Facebook CEO Mark Zuckerberg said in an update this month that the labels are intended to be informational when someone seeks to delegitimize voting methods — a different goal than, for example, deterrence.
“This label will provide basic authoritative information about the integrity of the election and voting methods,” Zuckerberg wrote in a Facebook post.
Suggestions abound for how Facebook, Twitter and other social media sites such as YouTube could add and improve their fact-check labels. They could use different color text or increase the size of the labels in relation to the posts themselves.
A couple social media posts from the Trump campaign last week, for example, had labels on Facebook and Twitter that were much smaller than a preview of a video from Donald Trump Jr.
“You really have to be paying attention to see them and process them,” said David Rand, an associate professor of management science and brain and cognitive sciences at the Massachusetts Institute of Technology.
“As long as you’re going to do it, you should do it in a more forceful way,” he said.
Rand said the bulk of the evidence suggests that online warnings and correctives are effective at informing people, and at making them less likely to share false information.
“It’s probably not going to make Trump less likely to post it, or Don Jr., but it might make regular people less likely to share it, which is maybe more important because that robs the content of its virality,” he said.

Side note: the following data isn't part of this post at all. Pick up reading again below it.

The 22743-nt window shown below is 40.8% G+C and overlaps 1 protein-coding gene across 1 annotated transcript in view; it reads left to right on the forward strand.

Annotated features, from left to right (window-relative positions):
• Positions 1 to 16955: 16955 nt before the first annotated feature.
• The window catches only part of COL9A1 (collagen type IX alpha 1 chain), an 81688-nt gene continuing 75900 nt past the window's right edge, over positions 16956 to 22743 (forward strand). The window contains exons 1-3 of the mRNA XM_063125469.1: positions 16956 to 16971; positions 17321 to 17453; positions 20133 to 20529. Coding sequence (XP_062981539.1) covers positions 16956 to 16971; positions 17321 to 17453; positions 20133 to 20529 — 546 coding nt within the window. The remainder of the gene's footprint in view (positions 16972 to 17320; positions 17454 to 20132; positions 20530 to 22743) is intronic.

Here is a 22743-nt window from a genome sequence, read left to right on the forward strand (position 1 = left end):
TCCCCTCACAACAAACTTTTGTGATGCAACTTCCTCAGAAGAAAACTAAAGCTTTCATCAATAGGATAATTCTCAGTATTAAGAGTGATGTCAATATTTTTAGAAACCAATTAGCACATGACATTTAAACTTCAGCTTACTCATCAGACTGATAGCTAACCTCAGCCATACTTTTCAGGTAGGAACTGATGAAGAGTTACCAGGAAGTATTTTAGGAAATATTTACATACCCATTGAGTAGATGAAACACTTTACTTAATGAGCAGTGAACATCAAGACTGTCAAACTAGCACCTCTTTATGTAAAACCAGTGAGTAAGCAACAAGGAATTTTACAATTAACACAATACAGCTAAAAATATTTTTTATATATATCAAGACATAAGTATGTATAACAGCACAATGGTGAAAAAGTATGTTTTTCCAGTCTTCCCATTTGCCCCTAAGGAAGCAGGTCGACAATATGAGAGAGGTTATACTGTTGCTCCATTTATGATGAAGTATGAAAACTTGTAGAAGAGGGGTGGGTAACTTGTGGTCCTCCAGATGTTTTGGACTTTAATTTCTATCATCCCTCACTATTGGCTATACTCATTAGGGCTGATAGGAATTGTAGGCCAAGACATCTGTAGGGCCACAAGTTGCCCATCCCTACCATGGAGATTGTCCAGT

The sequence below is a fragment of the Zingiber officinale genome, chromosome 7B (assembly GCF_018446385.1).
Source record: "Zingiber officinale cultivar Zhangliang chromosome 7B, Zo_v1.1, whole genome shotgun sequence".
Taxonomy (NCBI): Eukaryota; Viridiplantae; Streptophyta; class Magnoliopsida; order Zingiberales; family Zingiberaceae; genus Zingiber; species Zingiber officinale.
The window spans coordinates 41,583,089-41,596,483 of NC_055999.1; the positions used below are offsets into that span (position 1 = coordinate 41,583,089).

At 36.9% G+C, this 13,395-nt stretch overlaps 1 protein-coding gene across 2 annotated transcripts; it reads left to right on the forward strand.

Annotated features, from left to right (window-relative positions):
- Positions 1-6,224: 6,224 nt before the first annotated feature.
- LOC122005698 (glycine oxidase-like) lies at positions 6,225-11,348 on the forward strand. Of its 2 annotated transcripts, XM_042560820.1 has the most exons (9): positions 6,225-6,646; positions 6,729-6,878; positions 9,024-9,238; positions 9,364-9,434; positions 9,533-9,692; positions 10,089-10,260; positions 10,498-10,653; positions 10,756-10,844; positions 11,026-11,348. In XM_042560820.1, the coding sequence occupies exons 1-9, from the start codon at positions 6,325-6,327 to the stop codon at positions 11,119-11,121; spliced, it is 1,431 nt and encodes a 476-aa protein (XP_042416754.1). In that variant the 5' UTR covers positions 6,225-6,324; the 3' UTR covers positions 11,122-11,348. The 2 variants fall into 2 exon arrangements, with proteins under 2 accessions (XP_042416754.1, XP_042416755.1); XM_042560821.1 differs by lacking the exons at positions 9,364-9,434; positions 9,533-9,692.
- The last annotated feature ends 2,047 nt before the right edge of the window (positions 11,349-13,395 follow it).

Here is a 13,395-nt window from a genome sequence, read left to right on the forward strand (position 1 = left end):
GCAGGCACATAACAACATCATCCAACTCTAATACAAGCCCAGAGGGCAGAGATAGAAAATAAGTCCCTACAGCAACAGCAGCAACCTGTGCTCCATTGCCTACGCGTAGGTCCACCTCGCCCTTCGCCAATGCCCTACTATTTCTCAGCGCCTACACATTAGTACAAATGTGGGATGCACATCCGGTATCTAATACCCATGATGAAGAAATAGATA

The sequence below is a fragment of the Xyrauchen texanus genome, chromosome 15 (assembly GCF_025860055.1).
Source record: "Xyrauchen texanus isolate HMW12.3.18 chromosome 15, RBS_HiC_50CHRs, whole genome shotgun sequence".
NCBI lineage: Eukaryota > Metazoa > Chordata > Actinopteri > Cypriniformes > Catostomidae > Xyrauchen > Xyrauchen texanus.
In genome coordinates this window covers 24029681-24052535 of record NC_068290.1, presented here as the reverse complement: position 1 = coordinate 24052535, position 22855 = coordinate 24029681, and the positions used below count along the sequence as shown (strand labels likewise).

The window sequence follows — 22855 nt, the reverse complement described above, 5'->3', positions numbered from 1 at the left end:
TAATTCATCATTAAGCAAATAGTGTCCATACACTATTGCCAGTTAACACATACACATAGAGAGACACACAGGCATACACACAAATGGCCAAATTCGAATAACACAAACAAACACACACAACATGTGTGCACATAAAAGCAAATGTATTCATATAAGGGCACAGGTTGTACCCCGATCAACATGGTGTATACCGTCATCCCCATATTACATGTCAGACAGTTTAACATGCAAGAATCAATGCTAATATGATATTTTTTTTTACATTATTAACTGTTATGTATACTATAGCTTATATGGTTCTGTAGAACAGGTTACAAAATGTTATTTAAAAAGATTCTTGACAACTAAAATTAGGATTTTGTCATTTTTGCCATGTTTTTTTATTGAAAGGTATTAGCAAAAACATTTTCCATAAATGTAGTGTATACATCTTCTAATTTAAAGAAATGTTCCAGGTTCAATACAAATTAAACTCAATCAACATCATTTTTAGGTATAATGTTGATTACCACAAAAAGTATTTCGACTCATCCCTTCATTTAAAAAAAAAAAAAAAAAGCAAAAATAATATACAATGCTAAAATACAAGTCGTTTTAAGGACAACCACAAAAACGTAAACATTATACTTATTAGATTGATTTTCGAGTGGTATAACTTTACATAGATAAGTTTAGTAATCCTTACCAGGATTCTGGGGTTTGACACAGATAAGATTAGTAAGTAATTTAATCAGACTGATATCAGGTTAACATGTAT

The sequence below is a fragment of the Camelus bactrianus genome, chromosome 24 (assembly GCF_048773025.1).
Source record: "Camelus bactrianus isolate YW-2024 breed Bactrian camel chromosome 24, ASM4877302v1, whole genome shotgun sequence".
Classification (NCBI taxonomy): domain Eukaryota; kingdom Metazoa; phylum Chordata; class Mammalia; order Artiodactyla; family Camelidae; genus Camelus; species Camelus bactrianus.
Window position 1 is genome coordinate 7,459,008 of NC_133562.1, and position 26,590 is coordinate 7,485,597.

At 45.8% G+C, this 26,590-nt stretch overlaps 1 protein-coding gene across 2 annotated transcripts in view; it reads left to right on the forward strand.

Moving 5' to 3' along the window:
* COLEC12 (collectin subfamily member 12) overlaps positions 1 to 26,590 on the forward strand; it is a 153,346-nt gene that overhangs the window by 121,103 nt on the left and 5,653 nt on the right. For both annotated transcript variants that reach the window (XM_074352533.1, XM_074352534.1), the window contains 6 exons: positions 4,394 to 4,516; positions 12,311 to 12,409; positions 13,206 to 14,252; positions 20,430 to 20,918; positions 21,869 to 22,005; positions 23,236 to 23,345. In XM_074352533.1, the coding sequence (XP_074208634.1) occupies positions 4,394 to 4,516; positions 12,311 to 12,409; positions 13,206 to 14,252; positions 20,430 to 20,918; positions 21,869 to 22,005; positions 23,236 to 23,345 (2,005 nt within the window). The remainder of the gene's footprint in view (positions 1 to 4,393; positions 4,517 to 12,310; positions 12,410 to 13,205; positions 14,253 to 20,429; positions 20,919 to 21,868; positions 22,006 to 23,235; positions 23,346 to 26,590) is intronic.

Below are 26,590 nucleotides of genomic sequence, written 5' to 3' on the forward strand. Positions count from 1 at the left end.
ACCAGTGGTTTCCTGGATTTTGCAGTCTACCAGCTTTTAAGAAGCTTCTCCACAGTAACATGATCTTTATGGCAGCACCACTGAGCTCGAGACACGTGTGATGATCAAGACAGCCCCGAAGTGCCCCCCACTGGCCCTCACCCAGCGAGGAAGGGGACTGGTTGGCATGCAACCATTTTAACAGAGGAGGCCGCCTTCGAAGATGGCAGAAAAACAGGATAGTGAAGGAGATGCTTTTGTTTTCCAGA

Dartmouth’s Nyhan said that Facebook’s fact-check labels have already become clearer and more aggressive since they were introduced years ago, when they told users only that a claim was “disputed.”
But, he said, opponents of the president might want to focus on fights other than social media labeling if they want to defeat him, because Trump will find other ways to get out his message and because tech companies already have a lot of power over speech.
“It is a democratic emergency that the president has refused to endorse a peaceful transition of power,” Nyhan said. “I don’t think we should be looking to giant corporations to address this problem as a first-order solution.”